So that is one thing. So building of networks of this - I would not say gigantic networks but a nationwide networks takes a while and we see that in the Middle East contract. The good thing is that we are in very close contact with them and see that they're doing things, that they are designing, that they are building the sites and so that is going to happen in this very slow process.

The disconnect I'm seeing here is really that people giving us the order but the turn into revenue could go over several quarters. So what you saw may be in the last year and in the past quarter from a pure IP mobile backhaul company that a lot of that 60%, 70% turns in the same quarter with more software content and the software recognition rules there, accounting rules, you will not see that they turn in the same quarter and in particular when you have big networks to build.

So I think that is a little bit to disconnect. So we have to set the expectations that could maybe order entry and revenue turn that that into a longer turn cycle in the future.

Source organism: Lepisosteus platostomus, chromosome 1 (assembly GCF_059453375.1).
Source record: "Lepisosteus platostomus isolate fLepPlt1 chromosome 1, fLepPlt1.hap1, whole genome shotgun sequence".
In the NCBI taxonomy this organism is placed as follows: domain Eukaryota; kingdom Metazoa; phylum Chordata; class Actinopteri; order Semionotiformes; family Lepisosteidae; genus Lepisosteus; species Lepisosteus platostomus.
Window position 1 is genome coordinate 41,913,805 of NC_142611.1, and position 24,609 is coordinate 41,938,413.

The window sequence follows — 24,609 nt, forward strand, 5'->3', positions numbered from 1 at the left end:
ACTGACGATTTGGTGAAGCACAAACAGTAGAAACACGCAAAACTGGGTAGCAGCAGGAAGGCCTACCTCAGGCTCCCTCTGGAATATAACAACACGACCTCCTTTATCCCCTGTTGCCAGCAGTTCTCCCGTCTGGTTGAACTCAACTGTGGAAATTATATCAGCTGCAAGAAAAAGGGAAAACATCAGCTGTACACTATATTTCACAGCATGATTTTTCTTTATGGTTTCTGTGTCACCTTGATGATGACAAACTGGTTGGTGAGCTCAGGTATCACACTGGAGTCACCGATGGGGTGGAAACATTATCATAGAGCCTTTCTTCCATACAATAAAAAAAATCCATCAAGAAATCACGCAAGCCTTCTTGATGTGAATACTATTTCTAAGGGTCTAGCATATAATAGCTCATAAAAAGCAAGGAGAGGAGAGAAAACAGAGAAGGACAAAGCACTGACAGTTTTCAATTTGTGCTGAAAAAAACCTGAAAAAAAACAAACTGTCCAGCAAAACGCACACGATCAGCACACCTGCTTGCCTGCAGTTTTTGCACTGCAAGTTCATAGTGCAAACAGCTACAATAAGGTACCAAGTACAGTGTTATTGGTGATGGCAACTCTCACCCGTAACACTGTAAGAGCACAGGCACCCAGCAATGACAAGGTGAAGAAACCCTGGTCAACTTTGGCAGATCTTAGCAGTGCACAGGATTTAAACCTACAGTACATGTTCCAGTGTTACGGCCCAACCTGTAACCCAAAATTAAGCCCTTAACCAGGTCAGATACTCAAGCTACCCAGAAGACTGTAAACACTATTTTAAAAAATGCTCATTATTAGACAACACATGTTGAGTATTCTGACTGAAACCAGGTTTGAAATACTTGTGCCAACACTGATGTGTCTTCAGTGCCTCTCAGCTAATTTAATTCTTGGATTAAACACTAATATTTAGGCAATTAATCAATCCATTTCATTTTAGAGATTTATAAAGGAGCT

Richard Valera – Needham & Company

So it's the constant demand levels at some point in the next couple of quarters that would imply you're going to see better revenue. I mean, these things have to turn a revenue at some point.

Harald J. Braun

Absolutely, absolutely. And I think, as you know, Rich, we have just started to go more into the access area of this WiMAX. We just started to go more into the core area with wireless gateways. And we're expanding our product portfolio. We just started it.

And at one point in time, of course, you have that you are in that flame that you have continuously to take revenue, also with our services business, same thing, to build out a network operation center and get customers on there. We [started just a bit] and now we see that hopefully in the next quarter continuing.